Facebook Instagram Youtube Twitter

Internal Energy – Thermal Energy

In thermodynamics, internal energy (also called thermal energy), represented by the symbol U, is defined as the energy associated with microscopic forms of energy. Microscopic forms of energy include those due to the rotation, vibration, translation, and interactions among the molecules of a substance. According to Joule’s second law:

The internal energy of a fixed mass of an ideal gas depends only on its temperature (not pressure or volume).

Potential energy and kinetic energy that was discussed in previous chapters are macroscopic forms of energy. They are dependent on macroscopic variables such as the position and the velocity of objects.

In thermodynamics, internal energy (also called thermal energy) is defined as the energy associated with microscopic forms of energy. It is an extensive quantity, and it depends on the size of the system or on the amount of substance it contains. The SI unit of internal energy is the joule (J). It is the energy contained within the system, excluding the kinetic energy of motion of the system as a whole and the system’s potential energy. Microscopic forms of energy include those due to the rotation, vibration, translation, and interactions among the molecules of a substance. None of these forms of energy can be measured or evaluated directly. Still, techniques have been developed to evaluate the change in the total sum of all these microscopic forms of energy.

In addition, energy can be stored in the chemical bonds between the atoms that make up the molecules. This energy storage on the atomic level includes energy associated with electron orbital states, nuclear spin, and binding forces in the nucleus.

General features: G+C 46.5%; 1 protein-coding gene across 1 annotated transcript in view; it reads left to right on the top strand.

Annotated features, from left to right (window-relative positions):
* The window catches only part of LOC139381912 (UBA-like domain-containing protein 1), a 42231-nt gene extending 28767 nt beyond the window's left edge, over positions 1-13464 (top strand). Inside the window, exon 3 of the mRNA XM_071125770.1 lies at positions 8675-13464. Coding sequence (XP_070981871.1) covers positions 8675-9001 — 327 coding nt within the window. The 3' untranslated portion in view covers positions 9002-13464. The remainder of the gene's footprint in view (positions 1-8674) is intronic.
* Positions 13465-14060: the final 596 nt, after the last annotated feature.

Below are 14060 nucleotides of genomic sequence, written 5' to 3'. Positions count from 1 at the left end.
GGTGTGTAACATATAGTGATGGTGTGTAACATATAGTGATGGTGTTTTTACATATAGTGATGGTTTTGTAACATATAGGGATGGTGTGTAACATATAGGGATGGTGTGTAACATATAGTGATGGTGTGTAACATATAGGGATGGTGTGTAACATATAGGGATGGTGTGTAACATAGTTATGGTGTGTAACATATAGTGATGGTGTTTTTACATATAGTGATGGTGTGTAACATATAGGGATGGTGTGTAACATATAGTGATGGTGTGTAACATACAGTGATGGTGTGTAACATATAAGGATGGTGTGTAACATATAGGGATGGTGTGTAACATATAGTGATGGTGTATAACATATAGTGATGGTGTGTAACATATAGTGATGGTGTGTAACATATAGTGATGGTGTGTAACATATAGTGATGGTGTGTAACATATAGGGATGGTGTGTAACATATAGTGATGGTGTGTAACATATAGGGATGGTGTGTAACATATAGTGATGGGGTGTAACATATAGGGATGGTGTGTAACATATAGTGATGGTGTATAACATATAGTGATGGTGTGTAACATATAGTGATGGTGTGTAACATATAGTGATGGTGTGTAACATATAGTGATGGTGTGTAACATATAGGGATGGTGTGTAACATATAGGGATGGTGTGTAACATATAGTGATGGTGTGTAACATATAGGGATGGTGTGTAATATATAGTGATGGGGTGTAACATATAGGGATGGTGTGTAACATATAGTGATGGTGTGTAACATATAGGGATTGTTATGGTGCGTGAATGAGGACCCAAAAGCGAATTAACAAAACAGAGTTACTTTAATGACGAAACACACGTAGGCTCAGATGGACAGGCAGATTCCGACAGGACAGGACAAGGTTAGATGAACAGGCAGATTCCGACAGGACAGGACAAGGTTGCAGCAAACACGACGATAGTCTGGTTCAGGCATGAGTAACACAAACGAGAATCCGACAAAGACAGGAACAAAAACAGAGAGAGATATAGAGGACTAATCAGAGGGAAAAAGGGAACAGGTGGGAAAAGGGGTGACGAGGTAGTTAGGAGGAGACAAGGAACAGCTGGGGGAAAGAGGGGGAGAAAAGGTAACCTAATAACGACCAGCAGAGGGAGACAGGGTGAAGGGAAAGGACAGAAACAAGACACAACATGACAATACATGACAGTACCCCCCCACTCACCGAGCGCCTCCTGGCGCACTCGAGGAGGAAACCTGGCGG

Internal energy is represented by the symbol U, and the change in internal energy in a process is U2 – U1.

Microscopic Energy

Internal energy involves energy on a microscopic scale. It may be divided into microscopic potential energy, Upot, and microscopic kinetic energy, Ukin, components:

U = Upot + Ukin

Microscopic Energy - Internal Energywhere the microscopic kinetic energy, Ukin, involves the motions of all the system’s particles for the center-of-mass frame. For an ideal monatomic gas, this is just the translational kinetic energy of the linear motion of the atoms. Monoatomic particles do not rotate or vibrate. The kinetic theory of gases well describes the behavior of the system. Kinetic theory is based on the fact that during an elastic collision between a molecule with high kinetic energy and one with low kinetic energy, part of the energy will transfer to the molecule of lower kinetic energy. However, for polyatomic gases, there is rotational and vibrational kinetic energy as well.

The microscopic potential energy, Upot, involves the chemical bonds between the atoms that make up the molecules, binding forces in the nucleus, and the physical force fields within the system (e.g.,, electric or magnetic fields).

There is a significant component of potential energy associated with the intermolecular attractive forces in liquids and solids.

Specific Internal Energy

The specific internal energy (u) of a substance is its internal energy per unit mass. It is an intensive property. It equals the total internal energy (U) divided by the total mass (m).